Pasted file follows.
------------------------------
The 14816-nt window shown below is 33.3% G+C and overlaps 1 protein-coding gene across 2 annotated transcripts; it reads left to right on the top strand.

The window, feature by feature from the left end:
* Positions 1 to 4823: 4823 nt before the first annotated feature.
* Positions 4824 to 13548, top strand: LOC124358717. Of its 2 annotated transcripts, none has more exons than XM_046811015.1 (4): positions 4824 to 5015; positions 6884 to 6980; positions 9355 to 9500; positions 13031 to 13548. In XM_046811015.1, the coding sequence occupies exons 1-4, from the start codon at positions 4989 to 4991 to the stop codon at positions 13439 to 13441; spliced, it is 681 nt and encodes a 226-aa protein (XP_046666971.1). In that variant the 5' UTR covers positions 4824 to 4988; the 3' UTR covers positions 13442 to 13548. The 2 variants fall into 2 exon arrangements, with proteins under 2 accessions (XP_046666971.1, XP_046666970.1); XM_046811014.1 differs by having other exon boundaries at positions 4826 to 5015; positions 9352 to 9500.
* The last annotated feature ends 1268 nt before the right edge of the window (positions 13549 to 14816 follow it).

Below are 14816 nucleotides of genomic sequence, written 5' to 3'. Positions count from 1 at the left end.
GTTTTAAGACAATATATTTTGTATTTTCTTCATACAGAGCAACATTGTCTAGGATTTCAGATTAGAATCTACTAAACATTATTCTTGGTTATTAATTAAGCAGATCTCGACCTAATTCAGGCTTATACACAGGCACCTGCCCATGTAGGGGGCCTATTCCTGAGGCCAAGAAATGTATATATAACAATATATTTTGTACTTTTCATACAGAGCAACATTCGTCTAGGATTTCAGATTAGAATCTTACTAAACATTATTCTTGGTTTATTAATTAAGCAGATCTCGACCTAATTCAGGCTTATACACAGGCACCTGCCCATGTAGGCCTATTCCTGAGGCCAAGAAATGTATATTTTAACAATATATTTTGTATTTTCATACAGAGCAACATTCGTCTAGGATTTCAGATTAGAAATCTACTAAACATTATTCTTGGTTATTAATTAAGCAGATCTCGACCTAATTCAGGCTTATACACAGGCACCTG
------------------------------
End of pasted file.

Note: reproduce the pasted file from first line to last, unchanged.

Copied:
The 14816-nt window shown below is 33.3% G+C and overlaps 1 protein-coding gene across 2 annotated transcripts; it reads left to right on the top strand.

The window, feature by feature from the left end:
* Positions 1 to 4823: 4823 nt before the first annotated feature.
* Positions 4824 to 13548, top strand: LOC124358717. Of its 2 annotated transcripts, none has more exons than XM_046811015.1 (4): positions 4824 to 5015; positions 6884 to 6980; positions 9355 to 9500; positions 13031 to 13548. In XM_046811015.1, the coding sequence occupies exons 1-4, from the start codon at positions 4989 to 4991 to the stop codon at positions 13439 to 13441; spliced, it is 681 nt and encodes a 226-aa protein (XP_046666971.1). In that variant the 5' UTR covers positions 4824 to 4988; the 3' UTR covers positions 13442 to 13548. The 2 variants fall into 2 exon arrangements, with proteins under 2 accessions (XP_046666971.1, XP_046666970.1); XM_046811014.1 differs by having other exon boundaries at positions 4826 to 5015; positions 9352 to 9500.
* The last annotated feature ends 1268 nt before the right edge of the window (positions 13549 to 14816 follow it).

Below are 14816 nucleotides of genomic sequence, written 5' to 3'. Positions count from 1 at the left end.
GTTTTAAGACAATATATTTTGTATTTTCTTCATACAGAGCAACATTGTCTAGGATTTCAGATTAGAATCTACTAAACATTATTCTTGGTTATTAATTAAGCAGATCTCGACCTAATTCAGGCTTATACACAGGCACCTGCCCATGTAGGGGGCCTATTCCTGAGGCCAAGAAATGTATATATAACAATATATTTTGTACTTTTCATACAGAGCAACATTCGTCTAGGATTTCAGATTAGAATCTTACTAAACATTATTCTTGGTTTATTAATTAAGCAGATCTCGACCTAATTCAGGCTTATACACAGGCACCTGCCCATGTAGGCCTATTCCTGAGGCCAAGAAATGTATATTTTAACAATATATTTTGTATTTTCATACAGAGCAACATTCGTCTAGGATTTCAGATTAGAAATCTACTAAACATTATTCTTGGTTATTAATTAAGCAGATCTCGACCTAATTCAGGCTTATACACAGGCACCTG